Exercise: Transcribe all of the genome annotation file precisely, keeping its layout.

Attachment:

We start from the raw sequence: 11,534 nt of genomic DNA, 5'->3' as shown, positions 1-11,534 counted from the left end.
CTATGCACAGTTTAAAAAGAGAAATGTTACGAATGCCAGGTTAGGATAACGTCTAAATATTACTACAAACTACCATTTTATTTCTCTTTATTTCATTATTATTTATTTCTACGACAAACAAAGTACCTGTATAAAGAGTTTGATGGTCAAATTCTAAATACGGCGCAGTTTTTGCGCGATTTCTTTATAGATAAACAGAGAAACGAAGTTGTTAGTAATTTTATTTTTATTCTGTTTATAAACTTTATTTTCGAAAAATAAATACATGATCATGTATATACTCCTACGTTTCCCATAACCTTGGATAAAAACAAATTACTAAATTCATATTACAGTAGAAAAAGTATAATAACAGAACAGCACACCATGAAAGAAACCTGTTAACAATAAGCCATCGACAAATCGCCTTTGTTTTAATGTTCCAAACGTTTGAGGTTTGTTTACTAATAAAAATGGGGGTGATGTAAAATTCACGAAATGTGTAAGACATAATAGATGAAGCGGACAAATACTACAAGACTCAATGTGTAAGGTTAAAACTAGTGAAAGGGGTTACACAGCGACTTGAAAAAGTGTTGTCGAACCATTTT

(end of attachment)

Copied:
We start from the raw sequence: 11,534 nt of genomic DNA, 5'->3' as shown, positions 1-11,534 counted from the left end.
CTATGCACAGTTTAAAAAGAGAAATGTTACGAATGCCAGGTTAGGATAACGTCTAAATATTACTACAAACTACCATTTTATTTCTCTTTATTTCATTATTATTTATTTCTACGACAAACAAAGTACCTGTATAAAGAGTTTGATGGTCAAATTCTAAATACGGCGCAGTTTTTGCGCGATTTCTTTATAGATAAACAGAGAAACGAAGTTGTTAGTAATTTTATTTTTATTCTGTTTATAAACTTTATTTTCGAAAAATAAATACATGATCATGTATATACTCCTACGTTTCCCATAACCTTGGATAAAAACAAATTACTAAATTCATATTACAGTAGAAAAAGTATAATAACAGAACAGCACACCATGAAAGAAACCTGTTAACAATAAGCCATCGACAAATCGCCTTTGTTTTAATGTTCCAAACGTTTGAGGTTTGTTTACTAATAAAAATGGGGGTGATGTAAAATTCACGAAATGTGTAAGACATAATAGATGAAGCGGACAAATACTACAAGACTCAATGTGTAAGGTTAAAACTAGTGAAAGGGGTTACACAGCGACTTGAAAAAGTGTTGTCGAACCATTTT